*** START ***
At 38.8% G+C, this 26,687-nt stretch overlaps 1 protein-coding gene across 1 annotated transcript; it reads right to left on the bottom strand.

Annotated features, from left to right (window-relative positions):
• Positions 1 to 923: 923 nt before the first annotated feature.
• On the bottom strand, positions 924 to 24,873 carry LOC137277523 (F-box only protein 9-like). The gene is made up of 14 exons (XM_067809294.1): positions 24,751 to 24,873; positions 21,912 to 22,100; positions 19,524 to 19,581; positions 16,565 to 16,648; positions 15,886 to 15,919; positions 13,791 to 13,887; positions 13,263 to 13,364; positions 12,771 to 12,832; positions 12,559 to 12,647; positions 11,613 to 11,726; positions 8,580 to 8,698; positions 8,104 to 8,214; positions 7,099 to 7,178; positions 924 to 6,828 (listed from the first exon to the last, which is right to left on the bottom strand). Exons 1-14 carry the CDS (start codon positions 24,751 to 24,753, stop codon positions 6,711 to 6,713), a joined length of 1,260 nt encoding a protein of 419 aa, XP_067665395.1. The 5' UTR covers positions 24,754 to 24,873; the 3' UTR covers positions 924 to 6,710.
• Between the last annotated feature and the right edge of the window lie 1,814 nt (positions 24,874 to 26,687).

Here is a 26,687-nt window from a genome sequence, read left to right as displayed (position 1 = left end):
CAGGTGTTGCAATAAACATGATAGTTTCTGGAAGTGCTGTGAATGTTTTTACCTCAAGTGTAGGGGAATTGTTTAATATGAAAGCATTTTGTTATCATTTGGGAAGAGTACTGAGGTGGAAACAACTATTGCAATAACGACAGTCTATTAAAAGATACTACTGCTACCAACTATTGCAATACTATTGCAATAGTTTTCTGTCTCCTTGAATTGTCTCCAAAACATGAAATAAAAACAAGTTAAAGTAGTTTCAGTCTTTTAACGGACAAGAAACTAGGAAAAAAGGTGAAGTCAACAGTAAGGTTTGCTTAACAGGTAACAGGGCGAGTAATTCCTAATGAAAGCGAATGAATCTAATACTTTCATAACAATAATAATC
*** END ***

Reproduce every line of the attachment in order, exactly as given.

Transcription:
At 38.8% G+C, this 26,687-nt stretch overlaps 1 protein-coding gene across 1 annotated transcript; it reads right to left on the bottom strand.

Annotated features, from left to right (window-relative positions):
• Positions 1 to 923: 923 nt before the first annotated feature.
• On the bottom strand, positions 924 to 24,873 carry LOC137277523 (F-box only protein 9-like). The gene is made up of 14 exons (XM_067809294.1): positions 24,751 to 24,873; positions 21,912 to 22,100; positions 19,524 to 19,581; positions 16,565 to 16,648; positions 15,886 to 15,919; positions 13,791 to 13,887; positions 13,263 to 13,364; positions 12,771 to 12,832; positions 12,559 to 12,647; positions 11,613 to 11,726; positions 8,580 to 8,698; positions 8,104 to 8,214; positions 7,099 to 7,178; positions 924 to 6,828 (listed from the first exon to the last, which is right to left on the bottom strand). Exons 1-14 carry the CDS (start codon positions 24,751 to 24,753, stop codon positions 6,711 to 6,713), a joined length of 1,260 nt encoding a protein of 419 aa, XP_067665395.1. The 5' UTR covers positions 24,754 to 24,873; the 3' UTR covers positions 924 to 6,710.
• Between the last annotated feature and the right edge of the window lie 1,814 nt (positions 24,874 to 26,687).

Here is a 26,687-nt window from a genome sequence, read left to right as displayed (position 1 = left end):
CAGGTGTTGCAATAAACATGATAGTTTCTGGAAGTGCTGTGAATGTTTTTACCTCAAGTGTAGGGGAATTGTTTAATATGAAAGCATTTTGTTATCATTTGGGAAGAGTACTGAGGTGGAAACAACTATTGCAATAACGACAGTCTATTAAAAGATACTACTGCTACCAACTATTGCAATACTATTGCAATAGTTTTCTGTCTCCTTGAATTGTCTCCAAAACATGAAATAAAAACAAGTTAAAGTAGTTTCAGTCTTTTAACGGACAAGAAACTAGGAAAAAAGGTGAAGTCAACAGTAAGGTTTGCTTAACAGGTAACAGGGCGAGTAATTCCTAATGAAAGCGAATGAATCTAATACTTTCATAACAATAATAATC